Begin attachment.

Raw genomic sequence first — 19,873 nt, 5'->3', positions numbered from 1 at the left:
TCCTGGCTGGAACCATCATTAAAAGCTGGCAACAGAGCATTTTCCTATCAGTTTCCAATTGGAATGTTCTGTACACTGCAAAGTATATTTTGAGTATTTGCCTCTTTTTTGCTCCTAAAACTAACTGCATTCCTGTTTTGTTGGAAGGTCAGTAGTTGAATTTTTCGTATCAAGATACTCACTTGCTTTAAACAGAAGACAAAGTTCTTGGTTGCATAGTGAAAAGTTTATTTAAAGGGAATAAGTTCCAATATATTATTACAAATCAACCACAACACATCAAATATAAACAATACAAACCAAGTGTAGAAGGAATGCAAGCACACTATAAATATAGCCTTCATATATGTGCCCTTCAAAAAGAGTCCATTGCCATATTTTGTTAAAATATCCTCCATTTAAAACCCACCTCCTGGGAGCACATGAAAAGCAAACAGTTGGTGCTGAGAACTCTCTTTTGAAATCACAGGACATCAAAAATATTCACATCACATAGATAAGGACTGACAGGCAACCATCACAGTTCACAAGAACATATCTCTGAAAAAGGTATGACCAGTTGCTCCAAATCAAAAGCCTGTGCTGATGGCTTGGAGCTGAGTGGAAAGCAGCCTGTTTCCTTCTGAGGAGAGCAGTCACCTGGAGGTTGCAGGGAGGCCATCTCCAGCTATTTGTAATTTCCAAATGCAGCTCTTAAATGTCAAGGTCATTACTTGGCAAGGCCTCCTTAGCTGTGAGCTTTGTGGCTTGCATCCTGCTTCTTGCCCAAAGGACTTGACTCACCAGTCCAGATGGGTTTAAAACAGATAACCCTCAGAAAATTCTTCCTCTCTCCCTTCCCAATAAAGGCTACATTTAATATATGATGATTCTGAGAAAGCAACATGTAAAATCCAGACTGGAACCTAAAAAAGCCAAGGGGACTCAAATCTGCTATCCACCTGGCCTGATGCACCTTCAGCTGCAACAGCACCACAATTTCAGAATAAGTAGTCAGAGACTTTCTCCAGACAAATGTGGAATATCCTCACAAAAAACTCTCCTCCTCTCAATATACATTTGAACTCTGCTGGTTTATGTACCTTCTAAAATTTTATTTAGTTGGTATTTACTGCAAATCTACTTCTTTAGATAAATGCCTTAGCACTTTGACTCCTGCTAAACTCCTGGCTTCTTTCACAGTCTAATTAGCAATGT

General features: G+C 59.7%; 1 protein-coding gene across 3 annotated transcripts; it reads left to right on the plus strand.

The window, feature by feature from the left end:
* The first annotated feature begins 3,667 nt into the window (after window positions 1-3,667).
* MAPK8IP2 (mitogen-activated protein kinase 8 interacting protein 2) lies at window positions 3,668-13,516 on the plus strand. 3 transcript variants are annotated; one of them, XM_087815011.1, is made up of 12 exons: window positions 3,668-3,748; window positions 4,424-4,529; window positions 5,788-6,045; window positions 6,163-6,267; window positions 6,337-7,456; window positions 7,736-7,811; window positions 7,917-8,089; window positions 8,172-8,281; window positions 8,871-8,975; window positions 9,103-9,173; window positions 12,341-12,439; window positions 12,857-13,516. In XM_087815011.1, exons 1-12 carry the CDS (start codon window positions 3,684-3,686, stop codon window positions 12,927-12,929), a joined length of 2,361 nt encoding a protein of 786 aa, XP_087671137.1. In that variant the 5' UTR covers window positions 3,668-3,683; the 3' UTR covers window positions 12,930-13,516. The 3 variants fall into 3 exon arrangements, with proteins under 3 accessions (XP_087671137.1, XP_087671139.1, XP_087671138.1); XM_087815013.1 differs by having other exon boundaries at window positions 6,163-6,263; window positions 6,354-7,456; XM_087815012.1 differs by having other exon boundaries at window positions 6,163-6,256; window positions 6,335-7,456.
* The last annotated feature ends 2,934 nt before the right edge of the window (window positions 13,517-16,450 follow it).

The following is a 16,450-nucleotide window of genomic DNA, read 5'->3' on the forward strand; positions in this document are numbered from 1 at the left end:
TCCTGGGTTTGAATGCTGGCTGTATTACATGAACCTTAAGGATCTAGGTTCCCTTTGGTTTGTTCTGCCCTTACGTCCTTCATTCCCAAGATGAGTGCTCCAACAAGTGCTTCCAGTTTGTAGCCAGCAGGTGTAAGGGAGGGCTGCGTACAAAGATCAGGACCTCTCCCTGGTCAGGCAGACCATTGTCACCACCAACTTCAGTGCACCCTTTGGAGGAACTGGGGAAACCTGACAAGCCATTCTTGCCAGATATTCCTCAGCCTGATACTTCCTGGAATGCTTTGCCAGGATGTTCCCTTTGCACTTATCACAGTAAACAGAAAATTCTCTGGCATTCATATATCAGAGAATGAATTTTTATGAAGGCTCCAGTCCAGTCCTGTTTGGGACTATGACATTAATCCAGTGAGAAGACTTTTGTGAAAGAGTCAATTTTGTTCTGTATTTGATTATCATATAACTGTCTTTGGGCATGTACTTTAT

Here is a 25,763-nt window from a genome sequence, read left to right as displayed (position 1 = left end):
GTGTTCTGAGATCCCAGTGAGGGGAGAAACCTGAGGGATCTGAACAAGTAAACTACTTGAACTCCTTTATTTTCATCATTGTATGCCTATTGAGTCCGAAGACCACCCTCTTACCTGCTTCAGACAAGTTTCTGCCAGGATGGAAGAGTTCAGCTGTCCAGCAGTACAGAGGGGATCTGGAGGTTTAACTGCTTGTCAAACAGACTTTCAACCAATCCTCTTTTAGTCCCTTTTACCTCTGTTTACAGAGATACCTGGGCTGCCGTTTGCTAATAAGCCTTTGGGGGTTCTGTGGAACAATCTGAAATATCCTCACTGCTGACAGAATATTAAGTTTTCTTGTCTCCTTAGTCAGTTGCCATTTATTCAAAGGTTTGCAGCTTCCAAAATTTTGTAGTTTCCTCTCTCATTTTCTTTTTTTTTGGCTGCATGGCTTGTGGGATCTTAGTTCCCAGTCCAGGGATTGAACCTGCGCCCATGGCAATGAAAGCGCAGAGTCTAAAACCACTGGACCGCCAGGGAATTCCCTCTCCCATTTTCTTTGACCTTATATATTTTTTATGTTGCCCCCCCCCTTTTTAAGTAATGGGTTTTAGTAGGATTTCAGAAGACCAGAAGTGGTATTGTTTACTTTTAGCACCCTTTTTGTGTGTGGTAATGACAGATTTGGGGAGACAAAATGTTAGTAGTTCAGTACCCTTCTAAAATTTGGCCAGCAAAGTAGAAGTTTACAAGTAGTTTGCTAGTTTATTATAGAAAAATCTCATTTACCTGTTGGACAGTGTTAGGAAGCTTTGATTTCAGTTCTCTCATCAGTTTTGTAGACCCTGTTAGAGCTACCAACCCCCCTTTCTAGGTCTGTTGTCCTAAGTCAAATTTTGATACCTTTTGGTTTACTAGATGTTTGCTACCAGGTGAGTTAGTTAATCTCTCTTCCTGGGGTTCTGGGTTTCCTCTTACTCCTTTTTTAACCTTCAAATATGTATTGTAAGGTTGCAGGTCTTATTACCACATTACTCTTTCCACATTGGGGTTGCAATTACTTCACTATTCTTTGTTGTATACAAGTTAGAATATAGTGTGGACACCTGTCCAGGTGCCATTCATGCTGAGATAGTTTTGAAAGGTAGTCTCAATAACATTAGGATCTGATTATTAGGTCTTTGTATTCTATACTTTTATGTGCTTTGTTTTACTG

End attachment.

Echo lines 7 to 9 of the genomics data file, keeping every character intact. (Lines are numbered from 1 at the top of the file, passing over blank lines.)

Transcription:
* The last annotated feature ends 2,934 nt before the right edge of the window (window positions 13,517-16,450 follow it).

The following is a 16,450-nucleotide window of genomic DNA, read 5'->3' on the forward strand; positions in this document are numbered from 1 at the left end:
TCCTGGGTTTGAATGCTGGCTGTATTACATGAACCTTAAGGATCTAGGTTCCCTTTGGTTTGTTCTGCCCTTACGTCCTTCATTCCCAAGATGAGTGCTCCAACAAGTGCTTCCAGTTTGTAGCCAGCAGGTGTAAGGGAGGGCTGCGTACAAAGATCAGGACCTCTCCCTGGTCAGGCAGACCATTGTCACCACCAACTTCAGTGCACCCTTTGGAGGAACTGGGGAAACCTGACAAGCCATTCTTGCCAGATATTCCTCAGCCTGATACTTCCTGGAATGCTTTGCCAGGATGTTCCCTTTGCACTTATCACAGTAAACAGAAAATTCTCTGGCATTCATATATCAGAGAATGAATTTTTATGAAGGCTCCAGTCCAGTCCTGTTTGGGACTATGACATTAATCCAGTGAGAAGACTTTTGTGAAAGAGTCAATTTTGTTCTGTATTTGATTATCATATAACTGTCTTTGGGCATGTACTTTAT